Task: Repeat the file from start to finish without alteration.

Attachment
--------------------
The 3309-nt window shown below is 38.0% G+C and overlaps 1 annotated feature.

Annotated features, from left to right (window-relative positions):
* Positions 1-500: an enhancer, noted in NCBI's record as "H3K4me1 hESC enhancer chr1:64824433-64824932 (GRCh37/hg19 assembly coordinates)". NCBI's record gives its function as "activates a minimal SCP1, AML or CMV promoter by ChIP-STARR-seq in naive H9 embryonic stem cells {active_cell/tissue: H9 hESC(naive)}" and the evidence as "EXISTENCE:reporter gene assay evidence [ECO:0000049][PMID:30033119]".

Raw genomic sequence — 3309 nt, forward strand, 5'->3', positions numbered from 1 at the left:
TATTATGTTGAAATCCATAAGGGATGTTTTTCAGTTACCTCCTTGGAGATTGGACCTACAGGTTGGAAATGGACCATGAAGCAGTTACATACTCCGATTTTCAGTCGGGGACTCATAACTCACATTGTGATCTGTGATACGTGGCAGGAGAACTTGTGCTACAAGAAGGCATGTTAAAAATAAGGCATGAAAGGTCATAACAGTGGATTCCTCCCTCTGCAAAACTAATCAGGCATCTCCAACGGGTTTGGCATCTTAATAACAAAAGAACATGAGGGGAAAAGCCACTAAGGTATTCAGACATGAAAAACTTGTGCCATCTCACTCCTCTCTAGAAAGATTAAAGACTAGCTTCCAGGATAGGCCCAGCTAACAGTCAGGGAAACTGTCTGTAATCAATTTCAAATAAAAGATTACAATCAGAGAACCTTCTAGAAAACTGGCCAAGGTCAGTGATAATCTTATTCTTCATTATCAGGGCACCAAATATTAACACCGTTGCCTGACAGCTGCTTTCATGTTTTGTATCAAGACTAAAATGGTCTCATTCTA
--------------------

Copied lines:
The 3309-nt window shown below is 38.0% G+C and overlaps 1 annotated feature.

Annotated features, from left to right (window-relative positions):
* Positions 1-500: an enhancer, noted in NCBI's record as "H3K4me1 hESC enhancer chr1:64824433-64824932 (GRCh37/hg19 assembly coordinates)". NCBI's record gives its function as "activates a minimal SCP1, AML or CMV promoter by ChIP-STARR-seq in naive H9 embryonic stem cells {active_cell/tissue: H9 hESC(naive)}" and the evidence as "EXISTENCE:reporter gene assay evidence [ECO:0000049][PMID:30033119]".

Raw genomic sequence — 3309 nt, forward strand, 5'->3', positions numbered from 1 at the left:
TATTATGTTGAAATCCATAAGGGATGTTTTTCAGTTACCTCCTTGGAGATTGGACCTACAGGTTGGAAATGGACCATGAAGCAGTTACATACTCCGATTTTCAGTCGGGGACTCATAACTCACATTGTGATCTGTGATACGTGGCAGGAGAACTTGTGCTACAAGAAGGCATGTTAAAAATAAGGCATGAAAGGTCATAACAGTGGATTCCTCCCTCTGCAAAACTAATCAGGCATCTCCAACGGGTTTGGCATCTTAATAACAAAAGAACATGAGGGGAAAAGCCACTAAGGTATTCAGACATGAAAAACTTGTGCCATCTCACTCCTCTCTAGAAAGATTAAAGACTAGCTTCCAGGATAGGCCCAGCTAACAGTCAGGGAAACTGTCTGTAATCAATTTCAAATAAAAGATTACAATCAGAGAACCTTCTAGAAAACTGGCCAAGGTCAGTGATAATCTTATTCTTCATTATCAGGGCACCAAATATTAACACCGTTGCCTGACAGCTGCTTTCATGTTTTGTATCAAGACTAAAATGGTCTCATTCTA